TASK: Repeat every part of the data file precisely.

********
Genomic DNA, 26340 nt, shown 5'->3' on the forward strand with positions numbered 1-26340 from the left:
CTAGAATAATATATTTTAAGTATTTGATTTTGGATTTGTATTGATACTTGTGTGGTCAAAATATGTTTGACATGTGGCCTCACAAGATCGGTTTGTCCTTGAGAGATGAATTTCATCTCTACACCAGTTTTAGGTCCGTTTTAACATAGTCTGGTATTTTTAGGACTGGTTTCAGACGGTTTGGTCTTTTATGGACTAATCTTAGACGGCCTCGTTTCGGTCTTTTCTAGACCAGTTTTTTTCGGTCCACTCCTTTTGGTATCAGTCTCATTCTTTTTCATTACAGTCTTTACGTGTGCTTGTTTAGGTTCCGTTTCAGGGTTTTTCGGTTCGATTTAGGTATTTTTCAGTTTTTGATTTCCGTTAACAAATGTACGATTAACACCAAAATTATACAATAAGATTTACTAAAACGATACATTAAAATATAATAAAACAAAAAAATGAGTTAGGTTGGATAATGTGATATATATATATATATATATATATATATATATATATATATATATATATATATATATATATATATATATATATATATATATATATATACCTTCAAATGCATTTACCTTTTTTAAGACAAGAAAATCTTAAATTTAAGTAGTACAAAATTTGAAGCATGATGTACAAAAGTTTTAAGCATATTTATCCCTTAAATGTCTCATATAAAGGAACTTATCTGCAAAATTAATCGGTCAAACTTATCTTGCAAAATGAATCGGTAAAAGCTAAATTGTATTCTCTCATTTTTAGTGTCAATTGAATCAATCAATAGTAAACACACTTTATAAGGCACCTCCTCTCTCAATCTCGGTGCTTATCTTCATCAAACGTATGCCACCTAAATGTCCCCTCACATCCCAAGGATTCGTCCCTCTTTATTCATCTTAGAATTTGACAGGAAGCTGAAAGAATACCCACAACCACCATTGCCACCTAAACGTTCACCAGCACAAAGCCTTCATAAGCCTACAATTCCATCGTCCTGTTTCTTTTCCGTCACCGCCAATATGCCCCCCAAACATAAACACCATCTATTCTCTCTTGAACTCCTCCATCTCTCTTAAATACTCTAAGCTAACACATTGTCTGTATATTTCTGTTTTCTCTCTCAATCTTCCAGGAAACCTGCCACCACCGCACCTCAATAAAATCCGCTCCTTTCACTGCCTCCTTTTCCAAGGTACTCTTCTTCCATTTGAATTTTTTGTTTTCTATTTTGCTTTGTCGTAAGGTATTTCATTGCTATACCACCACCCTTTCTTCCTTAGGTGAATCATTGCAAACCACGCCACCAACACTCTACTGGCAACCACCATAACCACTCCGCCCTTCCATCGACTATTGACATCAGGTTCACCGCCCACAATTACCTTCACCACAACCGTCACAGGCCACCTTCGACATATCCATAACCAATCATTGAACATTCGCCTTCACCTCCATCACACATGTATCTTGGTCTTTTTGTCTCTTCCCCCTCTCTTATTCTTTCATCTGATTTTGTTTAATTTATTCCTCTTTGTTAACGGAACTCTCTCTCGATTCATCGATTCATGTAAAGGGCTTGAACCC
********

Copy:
Genomic DNA, 26340 nt, shown 5'->3' on the forward strand with positions numbered 1-26340 from the left:
CTAGAATAATATATTTTAAGTATTTGATTTTGGATTTGTATTGATACTTGTGTGGTCAAAATATGTTTGACATGTGGCCTCACAAGATCGGTTTGTCCTTGAGAGATGAATTTCATCTCTACACCAGTTTTAGGTCCGTTTTAACATAGTCTGGTATTTTTAGGACTGGTTTCAGACGGTTTGGTCTTTTATGGACTAATCTTAGACGGCCTCGTTTCGGTCTTTTCTAGACCAGTTTTTTTCGGTCCACTCCTTTTGGTATCAGTCTCATTCTTTTTCATTACAGTCTTTACGTGTGCTTGTTTAGGTTCCGTTTCAGGGTTTTTCGGTTCGATTTAGGTATTTTTCAGTTTTTGATTTCCGTTAACAAATGTACGATTAACACCAAAATTATACAATAAGATTTACTAAAACGATACATTAAAATATAATAAAACAAAAAAATGAGTTAGGTTGGATAATGTGATATATATATATATATATATATATATATATATATATATATATATATATATATATATATATATATATATATATATATATATATATATACCTTCAAATGCATTTACCTTTTTTAAGACAAGAAAATCTTAAATTTAAGTAGTACAAAATTTGAAGCATGATGTACAAAAGTTTTAAGCATATTTATCCCTTAAATGTCTCATATAAAGGAACTTATCTGCAAAATTAATCGGTCAAACTTATCTTGCAAAATGAATCGGTAAAAGCTAAATTGTATTCTCTCATTTTTAGTGTCAATTGAATCAATCAATAGTAAACACACTTTATAAGGCACCTCCTCTCTCAATCTCGGTGCTTATCTTCATCAAACGTATGCCACCTAAATGTCCCCTCACATCCCAAGGATTCGTCCCTCTTTATTCATCTTAGAATTTGACAGGAAGCTGAAAGAATACCCACAACCACCATTGCCACCTAAACGTTCACCAGCACAAAGCCTTCATAAGCCTACAATTCCATCGTCCTGTTTCTTTTCCGTCACCGCCAATATGCCCCCCAAACATAAACACCATCTATTCTCTCTTGAACTCCTCCATCTCTCTTAAATACTCTAAGCTAACACATTGTCTGTATATTTCTGTTTTCTCTCTCAATCTTCCAGGAAACCTGCCACCACCGCACCTCAATAAAATCCGCTCCTTTCACTGCCTCCTTTTCCAAGGTACTCTTCTTCCATTTGAATTTTTTGTTTTCTATTTTGCTTTGTCGTAAGGTATTTCATTGCTATACCACCACCCTTTCTTCCTTAGGTGAATCATTGCAAACCACGCCACCAACACTCTACTGGCAACCACCATAACCACTCCGCCCTTCCATCGACTATTGACATCAGGTTCACCGCCCACAATTACCTTCACCACAACCGTCACAGGCCACCTTCGACATATCCATAACCAATCATTGAACATTCGCCTTCACCTCCATCACACATGTATCTTGGTCTTTTTGTCTCTTCCCCCTCTCTTATTCTTTCATCTGATTTTGTTTAATTTATTCCTCTTTGTTAACGGAACTCTCTCTCGATTCATCGATTCATGTAAAGGGCTTGAACCC